The shape and color of the Cloud formations have a dark tinge out at the farther edges. The market for Software As A Service applications seems headed into a commoditized future. As more and more software companies offer SaaS products, the swelling competition will exert ever-growing pressure on pricing. Sound familiar? It should, for increasing power and availability of choices coupled with decreasing price has been the reality of the PC market for many years. But that dark future is not inevitable for SaaS. Consider the example of a company that still consistently gets premium prices for a premium product family in the midst of the PC sameness. Even better, a company who enjoys continuing levels of customer loyalty its competitors can only helplessly envy. SaaS vendors who want more than subsistence, take note: Who will be the Apple of the SaaS community?
It Just Works — With Delight
I’ve been a Mac user for nearly 20 years. My iPod handles the music that is a constant companion, and my iPhone goes everywhere with me. (I wish that I had far more than the few shares of APPL in my IRA holdings.) I enjoy my trips to the Apple store, and the thought that maybe there might be cheaper prices to be found elsewhere holds no allure. While I’ve only had to call for Support a bare handful of times over the years, each occasion has been effective and pleasant. Saying “it just works” is only the beginning part of the reason I keep buying from Apple. There is a consistent experience of delight inherent in the products themselves, in their use, and in interacting with the people of the company that is not accidental; it’s all the result of the company’s relentless insistence on excellence of design and execution. That insistence works for the company as well as the customers.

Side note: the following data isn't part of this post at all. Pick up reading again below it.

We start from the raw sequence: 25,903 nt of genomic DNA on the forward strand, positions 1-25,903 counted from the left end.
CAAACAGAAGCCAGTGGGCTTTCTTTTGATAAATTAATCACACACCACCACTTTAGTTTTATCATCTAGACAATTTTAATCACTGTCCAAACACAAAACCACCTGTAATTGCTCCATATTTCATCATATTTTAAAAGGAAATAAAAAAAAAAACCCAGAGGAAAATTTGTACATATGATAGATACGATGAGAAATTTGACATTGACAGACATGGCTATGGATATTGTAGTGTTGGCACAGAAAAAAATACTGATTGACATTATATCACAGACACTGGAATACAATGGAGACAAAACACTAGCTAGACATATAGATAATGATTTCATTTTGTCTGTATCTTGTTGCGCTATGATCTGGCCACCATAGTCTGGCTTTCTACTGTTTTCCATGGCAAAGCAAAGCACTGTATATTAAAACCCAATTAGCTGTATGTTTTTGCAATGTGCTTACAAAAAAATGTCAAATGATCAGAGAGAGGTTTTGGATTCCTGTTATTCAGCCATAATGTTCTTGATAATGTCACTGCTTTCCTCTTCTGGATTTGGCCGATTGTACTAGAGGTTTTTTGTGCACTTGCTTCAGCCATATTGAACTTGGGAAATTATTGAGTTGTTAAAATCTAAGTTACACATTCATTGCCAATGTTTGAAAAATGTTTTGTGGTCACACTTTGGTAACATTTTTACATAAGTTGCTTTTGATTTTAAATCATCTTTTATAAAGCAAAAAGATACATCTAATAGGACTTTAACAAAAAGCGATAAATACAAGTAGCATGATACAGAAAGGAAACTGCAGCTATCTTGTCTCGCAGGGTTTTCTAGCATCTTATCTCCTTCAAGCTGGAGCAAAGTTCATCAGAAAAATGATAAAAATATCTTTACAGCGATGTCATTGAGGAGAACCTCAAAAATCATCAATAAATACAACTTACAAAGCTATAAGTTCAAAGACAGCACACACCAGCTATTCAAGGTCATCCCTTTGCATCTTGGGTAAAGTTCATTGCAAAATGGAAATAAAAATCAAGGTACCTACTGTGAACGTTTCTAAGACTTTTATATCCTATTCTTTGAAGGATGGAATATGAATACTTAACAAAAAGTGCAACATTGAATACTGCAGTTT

The single source for all of the product’s components is a key aspect that SaaS vendors wishing to emulate Apple’s success need to recognize. The seamless linkage between my computer, phone and music player wouldn’t be possible if all three came from different vendors and the burden of tying them together was on me. I have no interest in learning about technology, I just want to use it. I realize that Apple doesn’t make all of the components of their products themselves — but I have only one number to call when I have a question. And I almost never need to call that number.
A Difference That Matters
The data coming in from The SaaS & Support Project research  is giving a sharp picture of the state of customer support in the SaaS ecosystem. Jeff Kaplan  notes that “as the differentiation between various horizontal applications diminishes, it will be those SaaS and cloud computing companies which offer the most specialized skills and strongest customer support services that will attain a competitive advantage.” I agree, but differentiation based on support services will require a complete reinvention of the profession we know as Support — and much more. Apple didn’t build their base of customer loyalty on the quality of their support alone. Support is a required key element, but it needs to be far more than a compensation for technical deficiencies in design and execution elsewhere in the company.
Who will be the Apple of the SaaS community? And find a silver lining in those shadowed clouds? Some very significant rewards are waiting for those who are willing and able to think and act differently. Is that you?
You are welcome to join in the ongoing discussion of these issues and topics in The SaaS & Support Forum on LinkedIn. Here is a link  to more information about the Forum. Click here  for the specific discussion thread about this article.
The Apple logo is the registered trademark of Apple, Inc. ‘Think Different” was the title of the advertising campaign that began Apple’s dramatic comeback in 1997.